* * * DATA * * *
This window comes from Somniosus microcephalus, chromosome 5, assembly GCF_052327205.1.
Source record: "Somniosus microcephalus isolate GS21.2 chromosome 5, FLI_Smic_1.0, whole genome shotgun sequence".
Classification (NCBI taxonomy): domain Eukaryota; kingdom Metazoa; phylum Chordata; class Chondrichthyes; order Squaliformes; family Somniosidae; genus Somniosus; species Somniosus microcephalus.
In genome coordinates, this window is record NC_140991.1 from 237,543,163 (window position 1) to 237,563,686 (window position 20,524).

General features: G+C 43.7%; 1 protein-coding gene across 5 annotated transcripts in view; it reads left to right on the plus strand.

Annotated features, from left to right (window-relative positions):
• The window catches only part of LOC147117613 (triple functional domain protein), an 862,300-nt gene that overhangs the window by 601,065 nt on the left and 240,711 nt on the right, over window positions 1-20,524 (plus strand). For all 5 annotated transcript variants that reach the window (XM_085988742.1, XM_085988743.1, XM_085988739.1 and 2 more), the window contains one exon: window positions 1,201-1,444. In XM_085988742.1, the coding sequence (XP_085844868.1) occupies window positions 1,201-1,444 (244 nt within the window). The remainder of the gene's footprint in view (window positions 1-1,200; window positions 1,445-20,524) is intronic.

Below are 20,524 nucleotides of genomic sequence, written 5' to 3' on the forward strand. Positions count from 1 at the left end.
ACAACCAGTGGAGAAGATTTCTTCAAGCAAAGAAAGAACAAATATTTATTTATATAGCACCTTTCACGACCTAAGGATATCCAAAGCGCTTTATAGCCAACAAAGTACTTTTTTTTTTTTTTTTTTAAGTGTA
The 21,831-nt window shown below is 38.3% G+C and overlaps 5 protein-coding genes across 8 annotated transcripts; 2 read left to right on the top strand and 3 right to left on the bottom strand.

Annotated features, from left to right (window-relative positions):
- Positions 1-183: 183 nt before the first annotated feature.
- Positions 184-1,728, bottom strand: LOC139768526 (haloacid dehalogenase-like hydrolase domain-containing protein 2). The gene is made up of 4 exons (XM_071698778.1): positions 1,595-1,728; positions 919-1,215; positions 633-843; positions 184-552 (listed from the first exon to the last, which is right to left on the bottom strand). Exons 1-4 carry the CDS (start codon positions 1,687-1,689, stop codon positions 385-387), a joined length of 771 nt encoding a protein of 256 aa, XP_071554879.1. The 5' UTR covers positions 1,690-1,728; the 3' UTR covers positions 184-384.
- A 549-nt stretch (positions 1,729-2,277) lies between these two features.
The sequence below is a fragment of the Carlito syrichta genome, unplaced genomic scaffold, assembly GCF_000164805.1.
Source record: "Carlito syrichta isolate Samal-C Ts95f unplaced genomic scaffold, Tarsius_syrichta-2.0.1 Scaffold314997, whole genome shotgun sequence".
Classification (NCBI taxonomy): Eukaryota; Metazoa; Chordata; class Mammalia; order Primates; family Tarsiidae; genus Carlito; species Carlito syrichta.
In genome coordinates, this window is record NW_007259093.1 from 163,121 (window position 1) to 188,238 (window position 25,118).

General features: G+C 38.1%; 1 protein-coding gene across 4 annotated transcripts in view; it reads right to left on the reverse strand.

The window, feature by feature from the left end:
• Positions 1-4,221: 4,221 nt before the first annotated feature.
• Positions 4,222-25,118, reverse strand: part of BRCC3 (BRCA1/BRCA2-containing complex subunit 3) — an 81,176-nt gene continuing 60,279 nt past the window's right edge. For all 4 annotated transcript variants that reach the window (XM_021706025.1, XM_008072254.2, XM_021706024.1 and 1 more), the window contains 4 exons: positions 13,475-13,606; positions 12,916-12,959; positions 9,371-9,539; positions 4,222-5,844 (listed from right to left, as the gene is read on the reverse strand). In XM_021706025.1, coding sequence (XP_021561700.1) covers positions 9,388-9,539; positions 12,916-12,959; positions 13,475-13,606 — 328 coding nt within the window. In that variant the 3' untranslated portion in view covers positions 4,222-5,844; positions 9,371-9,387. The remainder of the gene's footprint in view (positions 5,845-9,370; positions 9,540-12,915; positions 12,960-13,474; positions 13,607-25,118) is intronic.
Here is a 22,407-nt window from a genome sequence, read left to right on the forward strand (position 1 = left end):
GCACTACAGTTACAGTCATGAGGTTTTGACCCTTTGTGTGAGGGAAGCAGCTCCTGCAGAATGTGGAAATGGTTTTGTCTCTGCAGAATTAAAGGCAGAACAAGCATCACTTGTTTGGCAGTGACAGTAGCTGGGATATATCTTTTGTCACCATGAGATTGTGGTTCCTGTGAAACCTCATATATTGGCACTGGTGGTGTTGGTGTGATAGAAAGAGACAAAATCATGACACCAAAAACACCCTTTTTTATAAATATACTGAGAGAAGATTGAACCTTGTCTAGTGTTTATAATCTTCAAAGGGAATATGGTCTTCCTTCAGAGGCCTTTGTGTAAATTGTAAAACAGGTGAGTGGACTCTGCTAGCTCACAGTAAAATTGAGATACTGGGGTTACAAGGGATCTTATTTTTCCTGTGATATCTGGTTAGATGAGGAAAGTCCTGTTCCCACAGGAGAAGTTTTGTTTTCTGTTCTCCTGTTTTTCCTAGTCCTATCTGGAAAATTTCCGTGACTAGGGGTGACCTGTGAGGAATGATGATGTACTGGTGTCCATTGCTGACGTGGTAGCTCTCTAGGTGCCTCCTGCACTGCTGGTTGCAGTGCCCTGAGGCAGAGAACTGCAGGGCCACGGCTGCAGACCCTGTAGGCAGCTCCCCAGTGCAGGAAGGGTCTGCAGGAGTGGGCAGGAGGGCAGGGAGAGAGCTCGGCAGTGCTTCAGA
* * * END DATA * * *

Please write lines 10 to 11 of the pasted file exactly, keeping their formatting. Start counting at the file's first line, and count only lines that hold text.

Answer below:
The 21,831-nt window shown below is 38.3% G+C and overlaps 5 protein-coding genes across 8 annotated transcripts; 2 read left to right on the top strand and 3 right to left on the bottom strand.

Annotated features, from left to right (window-relative positions):